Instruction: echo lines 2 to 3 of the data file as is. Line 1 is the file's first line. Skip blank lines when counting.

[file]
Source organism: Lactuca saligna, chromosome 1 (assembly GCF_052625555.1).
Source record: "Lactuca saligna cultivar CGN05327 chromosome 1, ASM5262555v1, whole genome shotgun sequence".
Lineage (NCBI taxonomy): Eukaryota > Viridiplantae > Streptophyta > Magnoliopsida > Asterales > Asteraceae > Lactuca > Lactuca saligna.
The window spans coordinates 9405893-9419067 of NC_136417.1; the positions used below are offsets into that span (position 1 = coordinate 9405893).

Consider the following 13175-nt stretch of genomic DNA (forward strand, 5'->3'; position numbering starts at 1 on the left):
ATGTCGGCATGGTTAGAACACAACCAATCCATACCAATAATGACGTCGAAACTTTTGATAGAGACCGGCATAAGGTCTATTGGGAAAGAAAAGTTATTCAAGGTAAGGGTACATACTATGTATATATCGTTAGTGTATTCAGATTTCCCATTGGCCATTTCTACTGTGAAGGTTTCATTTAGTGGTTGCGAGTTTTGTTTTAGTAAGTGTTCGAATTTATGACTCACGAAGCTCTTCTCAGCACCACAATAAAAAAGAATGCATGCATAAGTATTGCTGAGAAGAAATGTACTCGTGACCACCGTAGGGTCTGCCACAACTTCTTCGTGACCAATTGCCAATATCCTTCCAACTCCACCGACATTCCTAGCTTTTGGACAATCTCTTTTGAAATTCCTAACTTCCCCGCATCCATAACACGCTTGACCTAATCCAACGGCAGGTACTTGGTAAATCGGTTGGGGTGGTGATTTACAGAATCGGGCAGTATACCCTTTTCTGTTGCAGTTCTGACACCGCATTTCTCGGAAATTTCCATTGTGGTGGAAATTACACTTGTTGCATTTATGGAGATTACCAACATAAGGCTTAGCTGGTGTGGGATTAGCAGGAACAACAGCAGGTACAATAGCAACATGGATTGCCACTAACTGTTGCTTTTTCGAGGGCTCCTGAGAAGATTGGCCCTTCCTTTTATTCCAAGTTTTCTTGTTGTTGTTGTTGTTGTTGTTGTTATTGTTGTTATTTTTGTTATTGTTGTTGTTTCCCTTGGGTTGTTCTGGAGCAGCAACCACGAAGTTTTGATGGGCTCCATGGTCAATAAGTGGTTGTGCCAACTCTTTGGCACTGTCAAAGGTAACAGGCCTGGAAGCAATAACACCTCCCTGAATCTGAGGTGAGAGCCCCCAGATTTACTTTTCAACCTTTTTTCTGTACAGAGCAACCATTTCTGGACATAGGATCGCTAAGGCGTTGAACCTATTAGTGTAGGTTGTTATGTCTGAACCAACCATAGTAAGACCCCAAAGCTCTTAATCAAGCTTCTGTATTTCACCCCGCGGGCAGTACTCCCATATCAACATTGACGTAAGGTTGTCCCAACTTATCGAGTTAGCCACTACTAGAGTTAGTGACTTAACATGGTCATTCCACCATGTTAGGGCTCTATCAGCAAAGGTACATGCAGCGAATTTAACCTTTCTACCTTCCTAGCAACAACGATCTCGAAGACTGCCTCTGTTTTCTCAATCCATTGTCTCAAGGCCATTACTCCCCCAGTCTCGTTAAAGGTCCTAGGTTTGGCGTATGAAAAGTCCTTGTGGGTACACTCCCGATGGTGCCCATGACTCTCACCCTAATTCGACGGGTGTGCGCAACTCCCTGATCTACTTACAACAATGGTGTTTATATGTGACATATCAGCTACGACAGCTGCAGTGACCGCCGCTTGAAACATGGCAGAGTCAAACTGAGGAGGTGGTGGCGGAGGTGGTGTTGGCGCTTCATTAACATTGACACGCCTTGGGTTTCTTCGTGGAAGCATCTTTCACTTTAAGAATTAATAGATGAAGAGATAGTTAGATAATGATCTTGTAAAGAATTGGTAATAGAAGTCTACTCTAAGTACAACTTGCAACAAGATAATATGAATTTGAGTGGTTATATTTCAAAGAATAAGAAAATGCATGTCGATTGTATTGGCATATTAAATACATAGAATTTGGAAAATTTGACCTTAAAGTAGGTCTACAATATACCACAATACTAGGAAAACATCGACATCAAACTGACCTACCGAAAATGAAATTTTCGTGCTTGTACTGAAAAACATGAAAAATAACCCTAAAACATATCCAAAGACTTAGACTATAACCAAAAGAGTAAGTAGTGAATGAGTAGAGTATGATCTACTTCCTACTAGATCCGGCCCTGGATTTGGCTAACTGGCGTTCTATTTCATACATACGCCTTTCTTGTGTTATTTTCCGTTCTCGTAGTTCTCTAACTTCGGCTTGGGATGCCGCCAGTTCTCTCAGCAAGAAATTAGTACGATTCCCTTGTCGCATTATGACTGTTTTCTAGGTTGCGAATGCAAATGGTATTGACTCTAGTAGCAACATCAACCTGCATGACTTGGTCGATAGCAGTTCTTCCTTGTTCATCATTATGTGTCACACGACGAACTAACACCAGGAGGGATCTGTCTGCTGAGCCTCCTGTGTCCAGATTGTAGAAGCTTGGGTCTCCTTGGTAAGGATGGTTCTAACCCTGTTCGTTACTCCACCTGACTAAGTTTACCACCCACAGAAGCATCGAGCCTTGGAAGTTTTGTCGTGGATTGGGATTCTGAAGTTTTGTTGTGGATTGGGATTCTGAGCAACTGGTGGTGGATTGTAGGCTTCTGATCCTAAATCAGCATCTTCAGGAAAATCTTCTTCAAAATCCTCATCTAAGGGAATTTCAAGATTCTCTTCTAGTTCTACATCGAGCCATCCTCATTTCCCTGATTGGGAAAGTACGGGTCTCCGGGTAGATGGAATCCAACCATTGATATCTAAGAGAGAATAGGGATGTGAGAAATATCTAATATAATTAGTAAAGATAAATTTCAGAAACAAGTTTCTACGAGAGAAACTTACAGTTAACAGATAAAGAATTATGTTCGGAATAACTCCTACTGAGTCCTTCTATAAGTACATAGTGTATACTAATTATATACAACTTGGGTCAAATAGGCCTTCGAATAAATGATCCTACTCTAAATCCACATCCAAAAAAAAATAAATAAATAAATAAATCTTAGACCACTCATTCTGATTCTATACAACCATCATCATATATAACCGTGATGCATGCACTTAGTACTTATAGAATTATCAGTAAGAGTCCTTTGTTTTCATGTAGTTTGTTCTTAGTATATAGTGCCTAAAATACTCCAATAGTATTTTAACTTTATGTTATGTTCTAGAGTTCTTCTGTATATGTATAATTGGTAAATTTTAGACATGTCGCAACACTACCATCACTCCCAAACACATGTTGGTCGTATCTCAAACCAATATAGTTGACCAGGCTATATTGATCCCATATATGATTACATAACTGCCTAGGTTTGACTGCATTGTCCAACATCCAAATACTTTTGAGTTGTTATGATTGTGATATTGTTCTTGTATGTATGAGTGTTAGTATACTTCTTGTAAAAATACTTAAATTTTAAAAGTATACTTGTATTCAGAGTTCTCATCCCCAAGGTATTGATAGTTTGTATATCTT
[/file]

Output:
Source record: "Lactuca saligna cultivar CGN05327 chromosome 1, ASM5262555v1, whole genome shotgun sequence".
Lineage (NCBI taxonomy): Eukaryota > Viridiplantae > Streptophyta > Magnoliopsida > Asterales > Asteraceae > Lactuca > Lactuca saligna.